Friction-less touch points with employees, other workers, suppliers and clients impacts on their perception of the company, and makes it more positive. Finance automation thus effectively brings the payment and accounting processes out from what used to be regarded as solely a back-office function, and endows them with internal and B2B marketing roles.

Hear from experts

The BOLD Session online event on “Scaleup Success: Digitising Finance Operations” on February 17, 2022, brings together three leading proponents of finance department automation: Rob Israch, GM Europe & CMO of U.S. automated payments service provider Tipalti; Rich Webb, Founder of Performance Ninja; and Joao Martires, COO of YunoJuno.

You will gain insights and learn:

  • Key digital trends driving the financial planning process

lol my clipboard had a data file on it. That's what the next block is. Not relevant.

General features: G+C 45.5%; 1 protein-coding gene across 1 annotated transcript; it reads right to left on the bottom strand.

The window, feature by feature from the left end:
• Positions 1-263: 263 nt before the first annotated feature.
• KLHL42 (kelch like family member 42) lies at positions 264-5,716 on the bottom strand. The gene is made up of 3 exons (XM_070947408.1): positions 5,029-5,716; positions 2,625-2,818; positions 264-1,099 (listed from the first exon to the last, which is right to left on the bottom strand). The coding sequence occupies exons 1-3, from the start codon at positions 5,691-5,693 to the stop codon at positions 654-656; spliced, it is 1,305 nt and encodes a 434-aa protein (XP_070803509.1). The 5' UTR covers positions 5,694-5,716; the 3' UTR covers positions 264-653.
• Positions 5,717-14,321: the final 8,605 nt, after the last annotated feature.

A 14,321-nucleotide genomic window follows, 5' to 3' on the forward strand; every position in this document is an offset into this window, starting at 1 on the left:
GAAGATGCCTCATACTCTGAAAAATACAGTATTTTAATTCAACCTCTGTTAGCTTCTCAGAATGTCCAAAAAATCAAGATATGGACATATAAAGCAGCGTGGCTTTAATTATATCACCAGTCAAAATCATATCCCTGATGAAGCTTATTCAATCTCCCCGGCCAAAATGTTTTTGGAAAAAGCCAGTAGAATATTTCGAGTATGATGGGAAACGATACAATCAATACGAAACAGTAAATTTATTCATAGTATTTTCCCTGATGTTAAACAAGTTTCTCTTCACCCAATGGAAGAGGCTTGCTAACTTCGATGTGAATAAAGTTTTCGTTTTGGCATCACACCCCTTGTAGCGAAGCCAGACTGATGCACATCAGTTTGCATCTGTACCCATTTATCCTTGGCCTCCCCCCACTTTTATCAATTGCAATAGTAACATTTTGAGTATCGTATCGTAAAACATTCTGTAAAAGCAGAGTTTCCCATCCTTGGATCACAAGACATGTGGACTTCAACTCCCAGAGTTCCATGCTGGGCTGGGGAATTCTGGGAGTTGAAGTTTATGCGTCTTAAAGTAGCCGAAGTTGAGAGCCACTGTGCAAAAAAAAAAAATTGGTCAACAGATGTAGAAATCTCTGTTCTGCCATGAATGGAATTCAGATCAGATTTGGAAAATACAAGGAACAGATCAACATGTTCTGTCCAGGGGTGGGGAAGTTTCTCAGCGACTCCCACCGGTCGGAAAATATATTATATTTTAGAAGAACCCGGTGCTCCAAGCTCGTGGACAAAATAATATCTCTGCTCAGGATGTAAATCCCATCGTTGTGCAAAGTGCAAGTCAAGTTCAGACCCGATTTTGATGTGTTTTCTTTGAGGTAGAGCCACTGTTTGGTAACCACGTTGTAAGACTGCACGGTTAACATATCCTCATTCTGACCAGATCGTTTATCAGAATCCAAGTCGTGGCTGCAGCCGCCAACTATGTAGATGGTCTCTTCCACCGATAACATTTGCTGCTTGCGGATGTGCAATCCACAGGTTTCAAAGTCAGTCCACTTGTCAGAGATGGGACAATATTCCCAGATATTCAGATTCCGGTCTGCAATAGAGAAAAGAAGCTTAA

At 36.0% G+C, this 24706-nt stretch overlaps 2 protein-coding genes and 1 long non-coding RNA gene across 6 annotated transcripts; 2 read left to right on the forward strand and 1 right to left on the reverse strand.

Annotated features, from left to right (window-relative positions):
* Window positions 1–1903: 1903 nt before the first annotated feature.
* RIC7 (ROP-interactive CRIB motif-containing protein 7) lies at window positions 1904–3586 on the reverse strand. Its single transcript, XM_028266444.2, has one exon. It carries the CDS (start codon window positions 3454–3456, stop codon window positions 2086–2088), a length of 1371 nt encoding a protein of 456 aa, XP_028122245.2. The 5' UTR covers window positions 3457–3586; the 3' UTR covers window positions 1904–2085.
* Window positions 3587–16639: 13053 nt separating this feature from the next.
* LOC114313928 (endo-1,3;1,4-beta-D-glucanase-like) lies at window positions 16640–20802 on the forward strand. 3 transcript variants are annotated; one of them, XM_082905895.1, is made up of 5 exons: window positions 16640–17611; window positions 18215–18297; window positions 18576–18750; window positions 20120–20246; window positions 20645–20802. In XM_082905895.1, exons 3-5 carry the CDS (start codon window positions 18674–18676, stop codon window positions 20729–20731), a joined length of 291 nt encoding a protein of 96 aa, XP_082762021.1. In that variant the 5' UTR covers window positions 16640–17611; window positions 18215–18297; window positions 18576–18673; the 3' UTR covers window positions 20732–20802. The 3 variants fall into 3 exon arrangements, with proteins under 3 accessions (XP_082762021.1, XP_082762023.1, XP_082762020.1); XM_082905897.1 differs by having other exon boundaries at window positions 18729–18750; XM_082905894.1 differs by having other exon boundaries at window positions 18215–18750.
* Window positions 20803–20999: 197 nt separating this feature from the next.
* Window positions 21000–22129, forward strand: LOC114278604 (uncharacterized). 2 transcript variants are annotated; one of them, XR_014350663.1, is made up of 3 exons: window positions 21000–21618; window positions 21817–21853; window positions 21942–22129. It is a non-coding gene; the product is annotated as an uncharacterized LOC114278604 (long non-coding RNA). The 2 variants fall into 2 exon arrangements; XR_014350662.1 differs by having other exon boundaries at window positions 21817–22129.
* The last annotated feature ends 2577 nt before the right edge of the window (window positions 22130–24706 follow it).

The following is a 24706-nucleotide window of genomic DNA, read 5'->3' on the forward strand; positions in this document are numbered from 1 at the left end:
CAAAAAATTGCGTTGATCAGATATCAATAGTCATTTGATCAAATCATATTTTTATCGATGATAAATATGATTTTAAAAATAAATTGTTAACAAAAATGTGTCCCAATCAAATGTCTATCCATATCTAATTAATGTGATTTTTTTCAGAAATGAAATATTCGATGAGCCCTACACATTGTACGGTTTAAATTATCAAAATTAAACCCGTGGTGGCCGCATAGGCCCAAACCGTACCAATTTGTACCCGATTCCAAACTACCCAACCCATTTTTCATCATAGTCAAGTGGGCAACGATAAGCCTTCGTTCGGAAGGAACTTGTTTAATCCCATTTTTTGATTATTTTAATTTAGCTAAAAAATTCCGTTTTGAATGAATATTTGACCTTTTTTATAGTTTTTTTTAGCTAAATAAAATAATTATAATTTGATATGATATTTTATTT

• Developing the right digital strategy for finance operations
  • Biggest opportunities for finance and accounting

Free Registration is open until Tuesday February 15th.

Clive Reffell

Clive Reffell

Clive has worked with Crowdsourcing Week on sourcing and creating content since May 2016. With knowledge and experience gained in a 30+ year marketing career based in London, UK, he operates as an independent crowdfunding advisor helping SMEs and startups to run successful crowdfunding projects, and with wider social media and content marketing issues.